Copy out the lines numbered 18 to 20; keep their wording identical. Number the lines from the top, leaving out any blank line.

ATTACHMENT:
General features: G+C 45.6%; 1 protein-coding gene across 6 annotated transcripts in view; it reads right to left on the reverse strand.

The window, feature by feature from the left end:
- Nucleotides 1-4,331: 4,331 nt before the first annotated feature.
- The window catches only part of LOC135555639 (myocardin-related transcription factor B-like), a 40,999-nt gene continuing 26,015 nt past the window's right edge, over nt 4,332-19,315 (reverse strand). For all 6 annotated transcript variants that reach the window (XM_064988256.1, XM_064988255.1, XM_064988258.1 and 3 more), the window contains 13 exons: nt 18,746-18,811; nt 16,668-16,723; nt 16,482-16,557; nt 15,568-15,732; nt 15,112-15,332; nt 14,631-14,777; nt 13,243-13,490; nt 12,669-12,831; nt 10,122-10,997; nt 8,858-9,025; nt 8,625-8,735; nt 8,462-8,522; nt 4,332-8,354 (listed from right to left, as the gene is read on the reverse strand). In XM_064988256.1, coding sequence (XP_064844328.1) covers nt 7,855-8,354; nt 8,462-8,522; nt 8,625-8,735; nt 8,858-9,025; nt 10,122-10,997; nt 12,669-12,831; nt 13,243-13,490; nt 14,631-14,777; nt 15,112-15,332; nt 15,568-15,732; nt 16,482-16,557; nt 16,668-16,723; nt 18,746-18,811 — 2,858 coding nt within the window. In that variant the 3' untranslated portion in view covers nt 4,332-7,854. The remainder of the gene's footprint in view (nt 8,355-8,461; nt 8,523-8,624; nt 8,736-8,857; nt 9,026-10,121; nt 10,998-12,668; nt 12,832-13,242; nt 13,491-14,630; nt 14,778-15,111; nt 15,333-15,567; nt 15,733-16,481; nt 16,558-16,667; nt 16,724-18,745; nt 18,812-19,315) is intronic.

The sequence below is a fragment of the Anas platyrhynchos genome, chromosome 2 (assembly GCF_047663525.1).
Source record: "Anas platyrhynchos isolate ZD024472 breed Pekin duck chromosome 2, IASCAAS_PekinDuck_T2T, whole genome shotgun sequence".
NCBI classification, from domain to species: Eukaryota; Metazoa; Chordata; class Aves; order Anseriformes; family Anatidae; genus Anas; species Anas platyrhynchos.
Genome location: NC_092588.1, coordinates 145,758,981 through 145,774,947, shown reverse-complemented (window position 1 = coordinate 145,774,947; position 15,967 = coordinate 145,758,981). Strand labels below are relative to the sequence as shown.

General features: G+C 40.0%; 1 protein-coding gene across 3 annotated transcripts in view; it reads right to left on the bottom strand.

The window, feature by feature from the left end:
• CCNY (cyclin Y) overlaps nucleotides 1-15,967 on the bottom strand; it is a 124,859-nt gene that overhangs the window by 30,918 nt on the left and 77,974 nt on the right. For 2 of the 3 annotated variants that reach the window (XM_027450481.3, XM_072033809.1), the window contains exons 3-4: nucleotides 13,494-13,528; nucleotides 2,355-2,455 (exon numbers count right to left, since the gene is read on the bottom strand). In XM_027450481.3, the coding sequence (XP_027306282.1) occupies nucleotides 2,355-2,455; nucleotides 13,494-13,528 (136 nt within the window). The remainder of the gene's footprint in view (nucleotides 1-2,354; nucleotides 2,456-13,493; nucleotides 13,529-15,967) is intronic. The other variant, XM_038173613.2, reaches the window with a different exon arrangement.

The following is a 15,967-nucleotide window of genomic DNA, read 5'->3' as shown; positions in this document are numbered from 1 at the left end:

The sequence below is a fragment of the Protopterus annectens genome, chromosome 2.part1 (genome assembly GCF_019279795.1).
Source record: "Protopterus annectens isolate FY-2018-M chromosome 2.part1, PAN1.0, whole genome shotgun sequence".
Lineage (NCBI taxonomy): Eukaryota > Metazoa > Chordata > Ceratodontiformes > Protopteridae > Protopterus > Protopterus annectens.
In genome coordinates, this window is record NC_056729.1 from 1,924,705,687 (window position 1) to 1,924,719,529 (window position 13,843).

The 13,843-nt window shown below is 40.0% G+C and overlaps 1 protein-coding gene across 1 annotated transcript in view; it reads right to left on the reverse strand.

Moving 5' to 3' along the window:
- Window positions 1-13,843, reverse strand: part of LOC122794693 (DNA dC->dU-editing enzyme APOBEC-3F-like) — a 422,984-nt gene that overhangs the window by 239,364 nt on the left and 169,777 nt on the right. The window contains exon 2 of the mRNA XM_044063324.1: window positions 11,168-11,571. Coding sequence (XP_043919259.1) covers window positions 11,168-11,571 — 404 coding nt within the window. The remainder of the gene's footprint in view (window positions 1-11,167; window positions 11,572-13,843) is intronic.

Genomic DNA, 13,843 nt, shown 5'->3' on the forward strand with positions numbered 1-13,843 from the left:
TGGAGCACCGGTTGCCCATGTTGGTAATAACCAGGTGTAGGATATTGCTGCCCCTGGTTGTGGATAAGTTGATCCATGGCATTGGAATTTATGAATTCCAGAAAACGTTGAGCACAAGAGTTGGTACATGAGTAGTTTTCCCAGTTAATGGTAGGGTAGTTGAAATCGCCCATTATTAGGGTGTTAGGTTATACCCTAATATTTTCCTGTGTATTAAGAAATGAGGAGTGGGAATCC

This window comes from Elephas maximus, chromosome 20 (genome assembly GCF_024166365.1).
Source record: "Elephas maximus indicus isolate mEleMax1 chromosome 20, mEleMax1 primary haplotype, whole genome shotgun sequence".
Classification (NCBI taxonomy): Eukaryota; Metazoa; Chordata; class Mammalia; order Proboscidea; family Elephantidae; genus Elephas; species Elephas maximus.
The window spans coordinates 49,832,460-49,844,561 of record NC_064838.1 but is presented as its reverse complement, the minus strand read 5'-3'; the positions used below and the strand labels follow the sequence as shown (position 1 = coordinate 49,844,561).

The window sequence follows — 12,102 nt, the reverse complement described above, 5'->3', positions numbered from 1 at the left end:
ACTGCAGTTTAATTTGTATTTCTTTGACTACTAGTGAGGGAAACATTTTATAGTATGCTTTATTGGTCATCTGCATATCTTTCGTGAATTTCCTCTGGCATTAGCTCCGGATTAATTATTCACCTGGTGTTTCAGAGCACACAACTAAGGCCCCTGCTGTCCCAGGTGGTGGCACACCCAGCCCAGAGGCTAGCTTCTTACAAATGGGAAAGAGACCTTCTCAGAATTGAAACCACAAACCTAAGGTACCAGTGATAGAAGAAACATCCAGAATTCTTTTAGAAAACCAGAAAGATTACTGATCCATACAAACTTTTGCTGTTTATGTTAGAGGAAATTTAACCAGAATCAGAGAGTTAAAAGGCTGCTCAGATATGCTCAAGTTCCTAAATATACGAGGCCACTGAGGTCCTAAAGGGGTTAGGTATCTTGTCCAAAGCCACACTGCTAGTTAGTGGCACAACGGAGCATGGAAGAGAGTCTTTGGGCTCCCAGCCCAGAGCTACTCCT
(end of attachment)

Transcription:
Moving 5' to 3' along the window:
- Window positions 1-13,843, reverse strand: part of LOC122794693 (DNA dC->dU-editing enzyme APOBEC-3F-like) — a 422,984-nt gene that overhangs the window by 239,364 nt on the left and 169,777 nt on the right. The window contains exon 2 of the mRNA XM_044063324.1: window positions 11,168-11,571. Coding sequence (XP_043919259.1) covers window positions 11,168-11,571 — 404 coding nt within the window. The remainder of the gene's footprint in view (window positions 1-11,167; window positions 11,572-13,843) is intronic.

Genomic DNA, 13,843 nt, shown 5'->3' on the forward strand with positions numbered 1-13,843 from the left: